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Japan decries whaling commission's new conservation agenda

Japanese whalers attacked a decision by the International Whaling Commission to strengthen its conservation agenda, and the government warned Japan was reviewing its membership in the global body.

india Updated: Jun 18, 2003 12:36 IST

Japanese whalers attacked a decision by the International Whaling Commission (IWC) to strengthen its conservation agenda, and the government warned Japan was reviewing its membership in the global body.

Creation of a conservation committee within the IWC yesterday threatens Japan's research whaling program as well as the country's small-scale whalers who currently operate outside IWC guidelines, said Takanori Nagatomo of the fisheries ministry.

Nagatomo said Tokyo is formulating a response to the move and said pulling out of the 50-nation organization 'is one possibility'.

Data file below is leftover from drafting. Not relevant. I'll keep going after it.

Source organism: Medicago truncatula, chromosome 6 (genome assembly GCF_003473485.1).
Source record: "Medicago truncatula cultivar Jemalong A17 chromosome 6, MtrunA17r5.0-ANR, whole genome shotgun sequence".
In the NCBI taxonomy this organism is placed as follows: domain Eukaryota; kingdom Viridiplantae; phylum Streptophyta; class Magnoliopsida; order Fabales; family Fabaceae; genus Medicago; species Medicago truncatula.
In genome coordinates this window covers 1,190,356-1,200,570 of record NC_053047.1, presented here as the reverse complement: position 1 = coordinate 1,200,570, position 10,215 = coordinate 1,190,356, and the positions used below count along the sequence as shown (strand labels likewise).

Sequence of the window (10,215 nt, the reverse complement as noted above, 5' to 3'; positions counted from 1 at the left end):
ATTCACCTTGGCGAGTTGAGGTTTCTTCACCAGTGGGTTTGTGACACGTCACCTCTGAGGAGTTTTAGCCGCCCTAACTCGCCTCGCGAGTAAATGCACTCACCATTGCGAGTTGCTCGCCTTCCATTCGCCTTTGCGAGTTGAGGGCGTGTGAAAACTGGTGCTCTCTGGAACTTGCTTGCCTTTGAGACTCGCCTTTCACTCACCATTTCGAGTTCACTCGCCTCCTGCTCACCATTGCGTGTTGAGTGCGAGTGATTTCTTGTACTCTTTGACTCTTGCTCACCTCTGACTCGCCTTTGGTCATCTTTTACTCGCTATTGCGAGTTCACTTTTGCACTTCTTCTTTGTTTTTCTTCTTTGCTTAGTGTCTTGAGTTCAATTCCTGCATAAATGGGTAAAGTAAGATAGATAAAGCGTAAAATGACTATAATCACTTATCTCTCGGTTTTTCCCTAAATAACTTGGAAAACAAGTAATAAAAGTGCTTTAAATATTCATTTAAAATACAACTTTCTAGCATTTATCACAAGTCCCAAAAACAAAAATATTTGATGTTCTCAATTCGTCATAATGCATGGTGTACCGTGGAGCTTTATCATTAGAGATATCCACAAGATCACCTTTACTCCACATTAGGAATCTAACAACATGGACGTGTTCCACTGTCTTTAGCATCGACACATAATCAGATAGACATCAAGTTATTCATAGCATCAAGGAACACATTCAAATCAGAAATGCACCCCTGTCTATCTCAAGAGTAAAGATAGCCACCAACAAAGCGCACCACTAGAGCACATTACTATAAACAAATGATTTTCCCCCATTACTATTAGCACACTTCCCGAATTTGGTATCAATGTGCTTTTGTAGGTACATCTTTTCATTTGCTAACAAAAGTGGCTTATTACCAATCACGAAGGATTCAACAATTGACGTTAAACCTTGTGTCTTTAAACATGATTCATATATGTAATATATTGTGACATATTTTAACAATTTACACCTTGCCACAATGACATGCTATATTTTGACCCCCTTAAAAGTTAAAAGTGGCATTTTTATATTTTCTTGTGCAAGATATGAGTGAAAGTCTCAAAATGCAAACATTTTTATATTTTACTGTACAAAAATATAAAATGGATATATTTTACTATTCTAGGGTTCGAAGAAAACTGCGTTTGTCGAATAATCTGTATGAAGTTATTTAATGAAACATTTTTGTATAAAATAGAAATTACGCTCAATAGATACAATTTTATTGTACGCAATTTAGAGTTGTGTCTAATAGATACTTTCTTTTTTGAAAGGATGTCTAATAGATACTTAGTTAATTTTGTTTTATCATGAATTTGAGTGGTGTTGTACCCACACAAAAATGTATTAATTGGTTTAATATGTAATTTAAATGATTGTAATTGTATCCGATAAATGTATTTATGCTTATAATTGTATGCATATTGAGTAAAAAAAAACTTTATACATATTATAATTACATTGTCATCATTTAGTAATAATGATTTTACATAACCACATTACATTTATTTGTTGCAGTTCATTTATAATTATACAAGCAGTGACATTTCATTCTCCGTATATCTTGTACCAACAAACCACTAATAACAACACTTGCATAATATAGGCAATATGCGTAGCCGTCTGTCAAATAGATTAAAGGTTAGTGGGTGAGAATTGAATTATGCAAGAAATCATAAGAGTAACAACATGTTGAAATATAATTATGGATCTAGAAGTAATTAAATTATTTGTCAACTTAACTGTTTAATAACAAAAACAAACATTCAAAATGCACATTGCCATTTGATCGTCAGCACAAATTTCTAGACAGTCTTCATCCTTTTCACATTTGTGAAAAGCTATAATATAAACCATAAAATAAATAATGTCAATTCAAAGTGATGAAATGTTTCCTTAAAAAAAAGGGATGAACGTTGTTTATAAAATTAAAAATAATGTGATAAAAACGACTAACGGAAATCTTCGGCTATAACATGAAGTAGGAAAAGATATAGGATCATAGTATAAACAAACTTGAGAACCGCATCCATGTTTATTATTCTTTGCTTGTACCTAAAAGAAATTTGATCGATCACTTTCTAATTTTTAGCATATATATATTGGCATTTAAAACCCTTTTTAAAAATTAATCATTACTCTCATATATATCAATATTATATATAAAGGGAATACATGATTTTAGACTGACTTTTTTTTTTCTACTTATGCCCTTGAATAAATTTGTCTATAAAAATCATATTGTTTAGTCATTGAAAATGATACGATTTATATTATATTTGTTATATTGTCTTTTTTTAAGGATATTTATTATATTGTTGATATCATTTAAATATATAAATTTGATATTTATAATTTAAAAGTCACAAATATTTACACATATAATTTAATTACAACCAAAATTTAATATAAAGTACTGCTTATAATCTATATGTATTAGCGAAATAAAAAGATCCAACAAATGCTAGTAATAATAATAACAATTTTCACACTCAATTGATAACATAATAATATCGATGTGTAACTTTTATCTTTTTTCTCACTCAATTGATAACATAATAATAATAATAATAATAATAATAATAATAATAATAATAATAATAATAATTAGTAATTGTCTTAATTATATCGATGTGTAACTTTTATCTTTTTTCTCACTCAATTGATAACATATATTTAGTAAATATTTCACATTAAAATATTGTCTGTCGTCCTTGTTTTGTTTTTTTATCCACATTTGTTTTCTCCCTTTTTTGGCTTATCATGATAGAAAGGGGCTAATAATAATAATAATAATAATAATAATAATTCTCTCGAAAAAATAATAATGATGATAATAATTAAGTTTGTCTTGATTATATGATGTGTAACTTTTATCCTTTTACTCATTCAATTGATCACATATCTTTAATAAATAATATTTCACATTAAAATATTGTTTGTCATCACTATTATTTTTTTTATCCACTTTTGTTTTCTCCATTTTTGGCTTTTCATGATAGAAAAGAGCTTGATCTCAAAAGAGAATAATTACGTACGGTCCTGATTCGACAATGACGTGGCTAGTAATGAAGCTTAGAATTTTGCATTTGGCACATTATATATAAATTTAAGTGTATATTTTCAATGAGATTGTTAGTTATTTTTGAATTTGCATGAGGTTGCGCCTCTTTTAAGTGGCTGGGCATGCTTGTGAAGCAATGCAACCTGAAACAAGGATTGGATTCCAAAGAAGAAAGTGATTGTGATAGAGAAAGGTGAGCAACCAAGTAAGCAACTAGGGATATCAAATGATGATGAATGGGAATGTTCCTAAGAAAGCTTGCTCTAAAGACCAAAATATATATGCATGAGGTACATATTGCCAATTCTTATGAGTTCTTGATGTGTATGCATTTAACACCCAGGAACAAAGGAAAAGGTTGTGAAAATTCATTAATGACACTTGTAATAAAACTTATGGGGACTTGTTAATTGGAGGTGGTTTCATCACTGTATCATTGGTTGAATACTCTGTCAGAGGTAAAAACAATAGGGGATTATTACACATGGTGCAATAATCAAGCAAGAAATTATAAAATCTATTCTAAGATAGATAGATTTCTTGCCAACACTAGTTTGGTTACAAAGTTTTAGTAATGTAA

Japan, Norway and other pro-whaling nations argue that the resolution, passed at the IWC's annual meeting in Berlin, fundamentally shifts the IWC mandate away from the support of a sustainable whaling industry.

"I think it is possible that Japan's whaling culture could be in danger if things would remain as they are now," said an official at Tokyo-based Kyodo Senpaku, Japan's only remaining offshore whaling company.

Nagatomo said the decision could also undermine the handful of small-time whalers that hunt in coastal waters. They harvest species outside the IWC's purview, such as pilot whales, but have repeatedly requested IWC permission to expand their catch to minke whales, a species regulated under international agreement.

First Published: Jun 18, 2003 12:36 IST